Robert Adams | The Place We Live | Yale University Art Gallery - Chronology (2001)
Yale University Art Gallery
Robert Adams: The Place We Live

Photographs in clearcuts in Clatsop and Pacific counties, often with Kerstin. He discovers at one point a light leak in the bellows of his beloved Plaubel Makina camera, and in despair throws more than forty undeveloped rolls into the wastebasket. Kerstin finds and retrieves them. Many of the negatives prove salvageable.

Spends part of September in Halfway, Oregon.

“The events of 9/11 and their aftermath have made available to me a new painter, Watteau. There we are in our fine clothing in a dreamlike world, waiting, unable to change—the landscape sweet and terrifying.”
—From notes made in 2001

Spends October in Bandon, Oregon, working in the desolation north of Charleston.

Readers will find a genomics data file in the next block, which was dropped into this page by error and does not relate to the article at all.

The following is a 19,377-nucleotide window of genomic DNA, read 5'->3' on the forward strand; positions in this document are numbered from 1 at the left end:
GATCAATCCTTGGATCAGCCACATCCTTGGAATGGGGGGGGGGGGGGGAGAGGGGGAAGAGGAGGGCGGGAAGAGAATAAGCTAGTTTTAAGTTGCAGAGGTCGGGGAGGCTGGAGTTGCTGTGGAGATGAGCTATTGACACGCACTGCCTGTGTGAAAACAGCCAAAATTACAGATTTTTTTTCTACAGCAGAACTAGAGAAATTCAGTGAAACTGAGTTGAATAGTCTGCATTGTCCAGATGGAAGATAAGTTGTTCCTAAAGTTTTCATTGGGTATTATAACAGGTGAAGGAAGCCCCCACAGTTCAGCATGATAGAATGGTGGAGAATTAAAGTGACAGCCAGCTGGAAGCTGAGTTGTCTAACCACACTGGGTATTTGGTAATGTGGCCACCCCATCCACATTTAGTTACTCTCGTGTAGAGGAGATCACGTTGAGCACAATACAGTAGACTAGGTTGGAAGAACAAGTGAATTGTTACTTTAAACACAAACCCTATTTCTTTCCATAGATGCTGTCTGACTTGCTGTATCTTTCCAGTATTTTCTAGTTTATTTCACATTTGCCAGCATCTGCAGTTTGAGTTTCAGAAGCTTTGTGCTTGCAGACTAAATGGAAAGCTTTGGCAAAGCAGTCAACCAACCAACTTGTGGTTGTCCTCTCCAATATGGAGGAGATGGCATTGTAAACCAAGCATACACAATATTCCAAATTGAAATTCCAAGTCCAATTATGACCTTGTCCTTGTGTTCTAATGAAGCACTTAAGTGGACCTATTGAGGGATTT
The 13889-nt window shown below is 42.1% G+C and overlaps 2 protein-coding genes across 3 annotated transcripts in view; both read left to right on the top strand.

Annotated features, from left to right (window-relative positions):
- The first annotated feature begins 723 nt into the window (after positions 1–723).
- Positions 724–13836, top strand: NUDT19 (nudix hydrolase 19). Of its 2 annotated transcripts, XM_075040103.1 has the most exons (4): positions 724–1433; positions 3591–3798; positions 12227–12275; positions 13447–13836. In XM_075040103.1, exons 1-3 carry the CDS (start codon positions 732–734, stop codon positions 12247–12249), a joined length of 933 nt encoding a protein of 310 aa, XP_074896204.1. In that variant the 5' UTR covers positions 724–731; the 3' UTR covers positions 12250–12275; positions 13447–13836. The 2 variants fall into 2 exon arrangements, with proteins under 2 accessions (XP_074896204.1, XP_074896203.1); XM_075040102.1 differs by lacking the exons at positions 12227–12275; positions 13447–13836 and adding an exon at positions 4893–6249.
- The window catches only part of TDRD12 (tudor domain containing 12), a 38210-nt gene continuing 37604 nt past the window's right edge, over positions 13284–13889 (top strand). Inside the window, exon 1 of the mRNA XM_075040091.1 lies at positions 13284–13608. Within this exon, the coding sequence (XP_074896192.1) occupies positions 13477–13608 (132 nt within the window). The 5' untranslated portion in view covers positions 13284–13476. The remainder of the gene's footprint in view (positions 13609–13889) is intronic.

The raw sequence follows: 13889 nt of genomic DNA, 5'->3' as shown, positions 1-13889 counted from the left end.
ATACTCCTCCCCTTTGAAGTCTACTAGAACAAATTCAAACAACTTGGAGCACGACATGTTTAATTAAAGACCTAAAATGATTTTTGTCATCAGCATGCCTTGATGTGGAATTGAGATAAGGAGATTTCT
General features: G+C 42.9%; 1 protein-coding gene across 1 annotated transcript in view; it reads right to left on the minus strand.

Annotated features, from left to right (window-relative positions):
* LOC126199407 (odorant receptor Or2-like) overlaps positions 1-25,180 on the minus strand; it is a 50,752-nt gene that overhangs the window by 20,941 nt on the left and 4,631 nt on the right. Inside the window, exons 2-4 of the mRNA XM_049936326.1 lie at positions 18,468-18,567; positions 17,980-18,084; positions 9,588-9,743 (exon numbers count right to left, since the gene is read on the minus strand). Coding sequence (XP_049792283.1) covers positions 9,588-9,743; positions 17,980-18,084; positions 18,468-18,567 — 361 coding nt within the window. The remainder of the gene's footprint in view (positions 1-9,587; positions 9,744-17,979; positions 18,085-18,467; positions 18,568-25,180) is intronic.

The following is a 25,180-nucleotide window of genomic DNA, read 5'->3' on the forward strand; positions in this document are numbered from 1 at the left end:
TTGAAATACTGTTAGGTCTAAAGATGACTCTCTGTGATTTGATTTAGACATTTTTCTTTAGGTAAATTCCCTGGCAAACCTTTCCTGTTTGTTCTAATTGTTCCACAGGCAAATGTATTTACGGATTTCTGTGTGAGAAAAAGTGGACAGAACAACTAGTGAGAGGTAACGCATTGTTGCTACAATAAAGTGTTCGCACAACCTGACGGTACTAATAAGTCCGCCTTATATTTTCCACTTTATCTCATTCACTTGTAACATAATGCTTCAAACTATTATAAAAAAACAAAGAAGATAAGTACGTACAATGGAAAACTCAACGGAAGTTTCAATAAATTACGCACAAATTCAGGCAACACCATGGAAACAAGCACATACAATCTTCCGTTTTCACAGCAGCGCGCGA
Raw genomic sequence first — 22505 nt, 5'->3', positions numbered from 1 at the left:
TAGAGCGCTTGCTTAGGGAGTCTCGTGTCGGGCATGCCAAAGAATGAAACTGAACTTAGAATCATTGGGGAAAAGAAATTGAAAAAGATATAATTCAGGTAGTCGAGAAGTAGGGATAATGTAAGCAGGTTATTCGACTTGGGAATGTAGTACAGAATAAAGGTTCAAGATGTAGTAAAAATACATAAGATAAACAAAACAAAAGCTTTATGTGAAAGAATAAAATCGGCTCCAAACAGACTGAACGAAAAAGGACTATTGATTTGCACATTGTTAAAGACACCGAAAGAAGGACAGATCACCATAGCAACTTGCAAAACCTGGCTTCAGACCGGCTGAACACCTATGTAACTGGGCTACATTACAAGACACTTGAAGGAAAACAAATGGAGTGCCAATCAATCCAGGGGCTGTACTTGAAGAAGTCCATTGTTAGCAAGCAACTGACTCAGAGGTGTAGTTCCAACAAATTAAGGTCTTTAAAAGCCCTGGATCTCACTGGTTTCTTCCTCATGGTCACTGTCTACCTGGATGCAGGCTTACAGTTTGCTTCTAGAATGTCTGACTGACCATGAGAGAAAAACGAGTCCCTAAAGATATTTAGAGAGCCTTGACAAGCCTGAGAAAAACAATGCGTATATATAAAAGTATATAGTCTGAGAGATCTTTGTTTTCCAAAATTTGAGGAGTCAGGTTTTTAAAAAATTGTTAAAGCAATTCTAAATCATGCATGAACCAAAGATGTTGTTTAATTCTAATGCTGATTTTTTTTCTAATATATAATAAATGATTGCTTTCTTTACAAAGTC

“In the midst of a cut—no birds, no green—we came to a pit filled with brush and heard at the bottom of it the faintest, slowest movement—a porcupine, as lost as any animal can be.”
—From notes made in 2001

“I was taught to love America, and why to love it. I still do. It startles me even now to see contempt for it, to see a man fail to remove his hat, for example, when the flag is carried by in a parade. . . . [Over the years], however, I discovered that I could not . . . fly an American flag. The Vietnam War taught me that. I owned a flag that belonged to my grandfather, but I gave it away.”
—From a response to questions from German photographer Reiner Leist, for his book American Portraits 1910–2001

Begins carving representations of books; eventually there are fifteen throughout the house.

Publishes Alders and Bodhisattva.